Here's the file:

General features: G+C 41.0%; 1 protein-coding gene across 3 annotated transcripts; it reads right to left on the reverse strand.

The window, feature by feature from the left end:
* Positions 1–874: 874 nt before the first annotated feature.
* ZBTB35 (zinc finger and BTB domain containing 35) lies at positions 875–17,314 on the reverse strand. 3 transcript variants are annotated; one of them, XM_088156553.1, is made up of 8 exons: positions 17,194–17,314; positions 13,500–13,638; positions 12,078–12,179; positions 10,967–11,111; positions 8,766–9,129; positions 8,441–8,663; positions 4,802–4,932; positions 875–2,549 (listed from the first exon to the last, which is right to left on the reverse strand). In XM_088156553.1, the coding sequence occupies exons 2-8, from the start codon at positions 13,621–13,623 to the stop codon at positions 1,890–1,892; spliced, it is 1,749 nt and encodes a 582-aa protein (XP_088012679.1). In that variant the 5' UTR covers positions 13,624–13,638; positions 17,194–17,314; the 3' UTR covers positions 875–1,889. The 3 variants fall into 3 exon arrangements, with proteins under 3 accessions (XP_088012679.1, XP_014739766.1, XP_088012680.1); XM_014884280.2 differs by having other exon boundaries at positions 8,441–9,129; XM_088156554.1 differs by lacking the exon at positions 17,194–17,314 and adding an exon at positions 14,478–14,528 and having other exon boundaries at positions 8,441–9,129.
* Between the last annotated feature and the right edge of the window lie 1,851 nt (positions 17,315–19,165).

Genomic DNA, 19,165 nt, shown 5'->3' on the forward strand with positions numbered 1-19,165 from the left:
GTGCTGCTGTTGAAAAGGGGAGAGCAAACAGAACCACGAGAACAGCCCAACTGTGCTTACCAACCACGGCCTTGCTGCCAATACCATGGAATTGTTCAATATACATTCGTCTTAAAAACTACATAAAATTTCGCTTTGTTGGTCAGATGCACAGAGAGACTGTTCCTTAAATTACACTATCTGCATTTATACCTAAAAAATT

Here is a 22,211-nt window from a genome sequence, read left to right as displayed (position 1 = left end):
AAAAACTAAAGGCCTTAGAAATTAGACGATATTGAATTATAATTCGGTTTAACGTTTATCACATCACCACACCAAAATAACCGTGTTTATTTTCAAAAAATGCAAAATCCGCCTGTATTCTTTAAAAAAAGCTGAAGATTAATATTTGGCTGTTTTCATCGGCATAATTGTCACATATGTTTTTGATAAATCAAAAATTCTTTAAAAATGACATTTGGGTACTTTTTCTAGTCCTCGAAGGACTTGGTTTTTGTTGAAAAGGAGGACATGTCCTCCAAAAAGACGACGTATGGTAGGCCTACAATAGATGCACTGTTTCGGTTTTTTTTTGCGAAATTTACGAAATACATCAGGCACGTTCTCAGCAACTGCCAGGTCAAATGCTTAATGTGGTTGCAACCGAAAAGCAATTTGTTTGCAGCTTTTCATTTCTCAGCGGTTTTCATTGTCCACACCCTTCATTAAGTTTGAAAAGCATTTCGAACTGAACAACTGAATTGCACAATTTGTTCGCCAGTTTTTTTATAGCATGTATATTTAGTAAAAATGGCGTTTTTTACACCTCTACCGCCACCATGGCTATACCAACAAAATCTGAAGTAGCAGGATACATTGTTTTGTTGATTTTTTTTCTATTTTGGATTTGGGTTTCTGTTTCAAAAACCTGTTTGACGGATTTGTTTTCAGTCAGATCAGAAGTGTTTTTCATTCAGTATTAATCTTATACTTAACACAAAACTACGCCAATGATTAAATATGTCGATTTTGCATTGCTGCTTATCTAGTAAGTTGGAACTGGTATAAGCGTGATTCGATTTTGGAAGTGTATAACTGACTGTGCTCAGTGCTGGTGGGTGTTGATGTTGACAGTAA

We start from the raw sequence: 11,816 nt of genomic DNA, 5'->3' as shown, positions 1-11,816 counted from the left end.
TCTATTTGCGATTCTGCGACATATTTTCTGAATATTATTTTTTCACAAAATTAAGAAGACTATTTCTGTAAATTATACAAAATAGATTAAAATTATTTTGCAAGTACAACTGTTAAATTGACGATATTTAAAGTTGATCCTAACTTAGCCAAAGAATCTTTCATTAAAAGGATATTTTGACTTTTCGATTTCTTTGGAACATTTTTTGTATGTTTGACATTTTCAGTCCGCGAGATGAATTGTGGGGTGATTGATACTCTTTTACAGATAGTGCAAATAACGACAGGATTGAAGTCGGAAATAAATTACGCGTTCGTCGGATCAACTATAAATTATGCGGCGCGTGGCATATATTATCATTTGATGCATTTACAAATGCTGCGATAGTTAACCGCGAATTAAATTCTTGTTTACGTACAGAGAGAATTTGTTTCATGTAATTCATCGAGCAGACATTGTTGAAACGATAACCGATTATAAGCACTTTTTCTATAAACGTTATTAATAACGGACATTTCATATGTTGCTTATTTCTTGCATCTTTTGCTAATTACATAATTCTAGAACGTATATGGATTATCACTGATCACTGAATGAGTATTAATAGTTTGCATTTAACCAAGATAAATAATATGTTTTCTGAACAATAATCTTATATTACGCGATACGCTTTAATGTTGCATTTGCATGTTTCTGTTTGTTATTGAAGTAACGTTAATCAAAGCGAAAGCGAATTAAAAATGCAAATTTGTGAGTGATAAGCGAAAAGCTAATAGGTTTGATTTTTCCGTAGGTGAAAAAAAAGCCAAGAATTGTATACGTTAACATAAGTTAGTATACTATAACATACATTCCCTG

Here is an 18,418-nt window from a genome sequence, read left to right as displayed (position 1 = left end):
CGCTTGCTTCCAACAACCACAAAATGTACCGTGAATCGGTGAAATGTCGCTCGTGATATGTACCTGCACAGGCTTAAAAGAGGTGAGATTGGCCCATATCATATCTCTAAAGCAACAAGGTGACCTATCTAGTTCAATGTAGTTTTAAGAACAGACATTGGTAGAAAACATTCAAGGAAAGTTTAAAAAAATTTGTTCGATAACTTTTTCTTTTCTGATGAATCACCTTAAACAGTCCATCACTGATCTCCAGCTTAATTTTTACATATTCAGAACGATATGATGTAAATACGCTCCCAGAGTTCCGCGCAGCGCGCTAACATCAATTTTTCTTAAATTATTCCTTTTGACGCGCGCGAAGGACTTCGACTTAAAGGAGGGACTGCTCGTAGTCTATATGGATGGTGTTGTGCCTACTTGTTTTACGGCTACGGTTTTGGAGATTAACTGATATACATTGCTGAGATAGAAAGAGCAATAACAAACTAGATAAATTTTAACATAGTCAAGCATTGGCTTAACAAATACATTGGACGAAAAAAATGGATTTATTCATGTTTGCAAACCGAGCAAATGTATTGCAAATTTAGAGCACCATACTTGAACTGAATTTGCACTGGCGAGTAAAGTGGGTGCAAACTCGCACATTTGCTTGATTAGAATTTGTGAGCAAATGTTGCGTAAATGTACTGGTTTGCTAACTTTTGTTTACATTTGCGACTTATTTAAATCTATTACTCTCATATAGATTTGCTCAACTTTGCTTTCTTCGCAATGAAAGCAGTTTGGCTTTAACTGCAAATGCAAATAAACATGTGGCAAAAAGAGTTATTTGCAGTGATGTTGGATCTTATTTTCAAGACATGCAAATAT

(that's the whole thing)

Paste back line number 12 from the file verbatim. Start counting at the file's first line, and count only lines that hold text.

Here is an 18,418-nt window from a genome sequence, read left to right as displayed (position 1 = left end):